Justice Raymond Zondo who heads the commission of Inquiry into State Capture. Picture: Karen Sandison / African News Agency (ANA)

Johannesburg - State capture commission of inquiry chairman Deputy Chief Justice Raymond Zondo on Tuesday expressed concerns on the dire state of the SA Broadcasting Corporation (SABC), asking why the SABC degeneration was allowed over the years while there were boards of directors, management and ministers at the helm.

SABC CEO Madoda Mxakwe took to the stand on Tuesday, detailing the dire state of the public broadcaster. 

He also testified on the long-running problems that board chairman Bongumusa Makhathini told the commission about on Monday. 

Mxakwe said the SABC was shrouded by blatant disregard for supply chain processes and deliberate deviations that did not meet requirements such as approval from National Treasury. Mxakwe said although management were promised a cash injection from government before taking over in 2017, none has been forthcoming despite a turnaround strategy that has saved the SABC almost R1 billion in the past financial year.

The SABC currently awaits a R3,2 billion bailout from government.

Zondo recalled Makhathini's evidence in which he decried lack of support from government as the board and the executive team try to rebuild the public broadcaster. A visibly concerned Zondo asked where Parliament's oversight role at the SABC was year on year when the board and the executives briefed MPs on what was happening at the SABC.

"One of the issues I want to understand, is whether Parliament played its proper role in terms of oversight. Matters have gone to a completely unacceptable level in terms of wrongdoing, corruption and fruitless and wasteful expenditure over the years. Was Parliament probing these matters? What was Parliament doing with the information it received or was it not given the right information from management or boards over the years? At some stage I need to have that information," Zondo said.

"This is very worrying, we all know it is not only the SABC. There are issues at SA Airways (SAA), Denel and Eskom...and they [problems] have been there over these years. There has been ministers, CEOs CFOs and Parliament to exercise oversight. This is a very worrying thing, it's a sense of frustration to say what is it we got wrong as country? There are so many structures that appeared to have failed and allowed to reach this level. Why?" asked Zondo.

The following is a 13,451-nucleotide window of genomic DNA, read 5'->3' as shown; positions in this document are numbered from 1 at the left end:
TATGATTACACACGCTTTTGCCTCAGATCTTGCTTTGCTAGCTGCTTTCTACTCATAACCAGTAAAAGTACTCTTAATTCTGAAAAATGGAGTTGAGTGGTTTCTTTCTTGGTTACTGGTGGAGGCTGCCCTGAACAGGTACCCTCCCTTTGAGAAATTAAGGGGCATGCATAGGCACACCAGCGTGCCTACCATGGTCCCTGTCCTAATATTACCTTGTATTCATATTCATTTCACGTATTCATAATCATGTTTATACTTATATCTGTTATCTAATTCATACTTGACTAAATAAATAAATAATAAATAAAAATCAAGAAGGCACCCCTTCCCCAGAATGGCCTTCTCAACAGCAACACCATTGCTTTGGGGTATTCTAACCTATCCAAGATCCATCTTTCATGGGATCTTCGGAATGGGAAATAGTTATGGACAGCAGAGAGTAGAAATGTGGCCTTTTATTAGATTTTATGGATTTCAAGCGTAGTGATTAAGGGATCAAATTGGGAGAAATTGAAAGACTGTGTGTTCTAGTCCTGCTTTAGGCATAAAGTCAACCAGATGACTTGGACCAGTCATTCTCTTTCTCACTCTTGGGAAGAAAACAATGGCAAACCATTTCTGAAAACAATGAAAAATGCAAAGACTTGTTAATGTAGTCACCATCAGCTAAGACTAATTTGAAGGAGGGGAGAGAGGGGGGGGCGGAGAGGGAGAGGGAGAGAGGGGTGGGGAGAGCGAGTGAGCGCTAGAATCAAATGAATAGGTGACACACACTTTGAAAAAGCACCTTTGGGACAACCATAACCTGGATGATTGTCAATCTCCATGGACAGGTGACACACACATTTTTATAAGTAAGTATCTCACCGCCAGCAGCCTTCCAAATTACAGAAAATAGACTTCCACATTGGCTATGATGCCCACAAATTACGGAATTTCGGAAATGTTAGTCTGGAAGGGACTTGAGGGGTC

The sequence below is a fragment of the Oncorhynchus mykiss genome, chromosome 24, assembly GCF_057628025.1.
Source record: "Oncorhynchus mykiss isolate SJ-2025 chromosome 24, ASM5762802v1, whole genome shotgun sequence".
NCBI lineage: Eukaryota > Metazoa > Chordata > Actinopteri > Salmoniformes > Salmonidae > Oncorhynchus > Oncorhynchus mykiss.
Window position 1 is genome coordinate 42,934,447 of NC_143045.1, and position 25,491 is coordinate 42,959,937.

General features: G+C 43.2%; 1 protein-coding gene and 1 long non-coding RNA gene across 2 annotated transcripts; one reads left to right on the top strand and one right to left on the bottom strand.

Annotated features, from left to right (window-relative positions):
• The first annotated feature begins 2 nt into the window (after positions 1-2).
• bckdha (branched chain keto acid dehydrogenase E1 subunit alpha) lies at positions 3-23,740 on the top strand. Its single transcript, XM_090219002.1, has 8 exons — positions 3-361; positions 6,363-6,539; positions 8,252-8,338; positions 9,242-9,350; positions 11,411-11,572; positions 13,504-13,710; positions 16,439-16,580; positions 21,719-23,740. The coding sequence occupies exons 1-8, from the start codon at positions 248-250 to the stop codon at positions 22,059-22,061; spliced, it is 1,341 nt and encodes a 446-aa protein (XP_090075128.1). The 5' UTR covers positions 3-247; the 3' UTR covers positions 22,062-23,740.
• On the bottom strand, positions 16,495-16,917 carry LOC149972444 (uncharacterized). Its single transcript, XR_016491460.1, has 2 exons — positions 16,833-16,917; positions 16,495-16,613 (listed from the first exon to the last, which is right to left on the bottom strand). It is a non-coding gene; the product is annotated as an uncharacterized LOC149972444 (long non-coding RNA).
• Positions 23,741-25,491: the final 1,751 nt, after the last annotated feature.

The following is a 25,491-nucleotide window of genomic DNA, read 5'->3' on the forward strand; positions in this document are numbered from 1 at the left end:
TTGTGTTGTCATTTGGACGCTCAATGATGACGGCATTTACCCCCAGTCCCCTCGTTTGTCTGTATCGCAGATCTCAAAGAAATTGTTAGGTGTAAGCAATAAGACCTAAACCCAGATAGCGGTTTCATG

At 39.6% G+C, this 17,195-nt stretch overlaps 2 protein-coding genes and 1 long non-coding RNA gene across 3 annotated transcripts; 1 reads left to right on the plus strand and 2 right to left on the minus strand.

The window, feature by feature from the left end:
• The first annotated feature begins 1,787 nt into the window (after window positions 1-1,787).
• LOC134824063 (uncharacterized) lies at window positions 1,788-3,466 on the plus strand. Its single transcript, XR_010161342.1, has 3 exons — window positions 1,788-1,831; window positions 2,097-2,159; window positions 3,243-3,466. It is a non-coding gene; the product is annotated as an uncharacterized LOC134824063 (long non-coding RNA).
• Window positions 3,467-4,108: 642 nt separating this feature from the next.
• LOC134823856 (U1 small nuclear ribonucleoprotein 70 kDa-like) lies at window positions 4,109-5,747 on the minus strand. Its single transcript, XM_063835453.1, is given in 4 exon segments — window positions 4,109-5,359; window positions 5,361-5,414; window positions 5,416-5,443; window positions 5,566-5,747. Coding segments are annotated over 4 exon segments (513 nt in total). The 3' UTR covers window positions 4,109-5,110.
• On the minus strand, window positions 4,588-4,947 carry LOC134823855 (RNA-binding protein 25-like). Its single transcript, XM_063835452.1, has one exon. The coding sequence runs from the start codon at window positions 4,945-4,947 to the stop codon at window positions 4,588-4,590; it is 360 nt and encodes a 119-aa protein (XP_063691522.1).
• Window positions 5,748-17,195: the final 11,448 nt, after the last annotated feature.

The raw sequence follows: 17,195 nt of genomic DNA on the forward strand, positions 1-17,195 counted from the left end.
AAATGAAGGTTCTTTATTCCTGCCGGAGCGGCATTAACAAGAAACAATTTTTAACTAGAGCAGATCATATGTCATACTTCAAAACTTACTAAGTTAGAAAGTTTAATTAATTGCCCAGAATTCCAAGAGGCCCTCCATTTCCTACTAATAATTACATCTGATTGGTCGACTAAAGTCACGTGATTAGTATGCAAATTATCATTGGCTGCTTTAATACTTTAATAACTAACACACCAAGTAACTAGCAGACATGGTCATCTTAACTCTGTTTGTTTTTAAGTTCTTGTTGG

Mxakwe said his executive team inherited "a mess" from previous boards and executive teams.

"We inherited a mess, an organisation in financial ruin but what inspires me is that we have a great executive team and other employees. The strategy we put out is working. The question, chairperson, is whether we are the right people politically? The organisation is now going through renewal...we expected an engagement and willingness to help the SABC, and that is not happening unfortunately. Lack of financial support puts us in a difficult position. If you look at our performance, it should be no brainer. As executive team, as employees, we did everything to put the SABC on a path of recovery," said Mxakwe.

He said there were 186 cases involving alleged corruption, mismanagement and misconduct before the public broadcaster, with some being investigated by the Special Investigative Unit. At least 38 of the cases were still outstanding. Some in management left the SABC to avoid disciplinary hearings, while some are facing the internal disciplinary hearings, Mxakwe said. 

"It's a neverending process. I am confronted with reports every single day from as far back as 2014. These are the cases that were never dealt with, sometimes deliberately. We have a duty as the SABC to do what is right and follow due processes in all these cases."

He said he was inspired by the dedicated SABC workforce, an executive team with required business acumen which was able to keep the public broadcaster afloat.

African News Agency/ANA